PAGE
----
Thursday, February 19, 2009
Sports columnist Aaron McFarling: Watching is punishment enough
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CHARLOTTESVILLE -- Maybe they brought him just so he could watch, be a part of the huddles.
A part of the anguish.
Suspended Virginia Tech post player Jeff Allen viewed this debacle not from Blacksburg but from the end of the bench. He wore a hooded Hokies sweatshirt, jeans and white sneakers.
And he looked miserable.
They all did Wednesday night, really, and that makes sense. Their rival -- the only team in the ACC without double-digit victories -- was embarrassing them. Their NCAA tournament hopes were shriveling.
Virginia's lead reached 13, then 17, then 19, and the Hokies could do nothing.
That's literally true for Allen, the conference's third-best rebounder who was confined to the pine.
So what did we learn from UVa's 75-61 victory at John Paul Jones Arena? Simple: You can't flip people off. Not early in the season, not in the middle of the season, and certainly not late in the season. You may feel an overwhelming urge to. But you can't.
Look. I've seen what Allen saw on Saturday. I've heard the kinds of things he apparently heard. I spent three years as an usher at Cole Field House while a student at Maryland 10 years ago. I heard vitriolic language in the student section. I broke up fights. The hard-edge reputation there is earned, much as an alum would rather not admit it. College Park can be a nasty, nasty place.
But you can't respond to it.
Allen's bird may have cost Tech a bid. We'll never know if the Hokies would have won this game with him -- the Cavaliers put in an inspired performance after their upset of Clemson over the weekend -- but we can ask questions.
Does UVa's Jeff Jones slither in for that reverse layup if Allen's waiting on the baseline? Does Mike Scott get such a good look at that little jump hook if Allen's manning the paint? Does Sylven Landesberg snag that offensive rebound, all alone?
Tech's uneasiness began almost immediately. The Cavaliers grabbed offensive rebounds on their first three missed shots of the game. Allen's territory.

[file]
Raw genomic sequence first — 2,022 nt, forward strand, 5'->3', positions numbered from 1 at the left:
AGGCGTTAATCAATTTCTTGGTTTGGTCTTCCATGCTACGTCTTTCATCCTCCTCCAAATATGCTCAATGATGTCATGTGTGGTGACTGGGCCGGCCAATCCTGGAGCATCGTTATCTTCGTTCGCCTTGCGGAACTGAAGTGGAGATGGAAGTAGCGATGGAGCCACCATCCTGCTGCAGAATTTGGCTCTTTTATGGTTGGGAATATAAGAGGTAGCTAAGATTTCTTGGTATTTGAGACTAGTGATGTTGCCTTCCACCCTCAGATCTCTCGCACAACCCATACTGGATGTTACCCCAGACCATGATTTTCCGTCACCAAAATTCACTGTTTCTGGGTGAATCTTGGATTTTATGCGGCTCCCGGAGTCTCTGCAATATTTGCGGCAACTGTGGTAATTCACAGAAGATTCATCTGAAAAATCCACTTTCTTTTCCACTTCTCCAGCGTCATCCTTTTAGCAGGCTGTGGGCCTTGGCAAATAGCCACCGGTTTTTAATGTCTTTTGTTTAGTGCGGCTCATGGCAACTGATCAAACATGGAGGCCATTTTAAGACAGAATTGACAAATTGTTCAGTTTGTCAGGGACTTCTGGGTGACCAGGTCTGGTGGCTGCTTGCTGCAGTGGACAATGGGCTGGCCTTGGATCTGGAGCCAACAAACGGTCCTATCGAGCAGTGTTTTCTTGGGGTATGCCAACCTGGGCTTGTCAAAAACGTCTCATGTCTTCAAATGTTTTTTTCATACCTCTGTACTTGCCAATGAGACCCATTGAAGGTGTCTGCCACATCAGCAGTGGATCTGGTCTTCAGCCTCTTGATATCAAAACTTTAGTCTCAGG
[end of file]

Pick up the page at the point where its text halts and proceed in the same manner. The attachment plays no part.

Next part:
Remember, this is a Tech team that bills itself as fueled by "The Big 3." It's right there in the game notes, "The Big 3." A.D. Vassallo. Malcolm Delaney. Jeff Allen. The first two of those make their living on the perimeter. The third does a lot of the dirty work -- the boxing out, the altering of shots, the battling.
"A lot," Delaney said, when asked how much it hurt the team not having Allen. "A whole lot. We needed a low-post presence."
Especially when Delaney is struggling. Wednesday marked the fourth straight game Tech's brilliant combo guard couldn't find his shot. Delaney attempted just two shots in the first half, and in the second half we all saw why.
He finished the game 3-for-13 from the field and is shooting just 31 percent since the loss at Boston College.
But maybe he gets a few better looks Wednesday if Allen's in the game providing an inside threat. Tech coach Seth Greenberg suggested that as a possibility but didn't address Allen further, saying "we coached the guys that we have on our roster that were able to play."
Greenberg shares some culpability here. Allen's actions at Maryland were his and his alone, but the coach has had his share of tirades, too. He calls them "out-of-body experiences."
Sometimes they're funny. Sometimes they're embarrassing. But bottom line: Is it reasonable to expect the players to show composure at all times when the coach doesn't?
Greenberg was mostly reserved in this one. He spent much of the night squatting on the sidelines with his hands clasped in front of him, occasionally bringing them to his face when the Hokies made another lousy play.
Behind him sat Allen, presumably just as discouraged. It was good that he was here. Watching this mess was a better lesson than any lecture.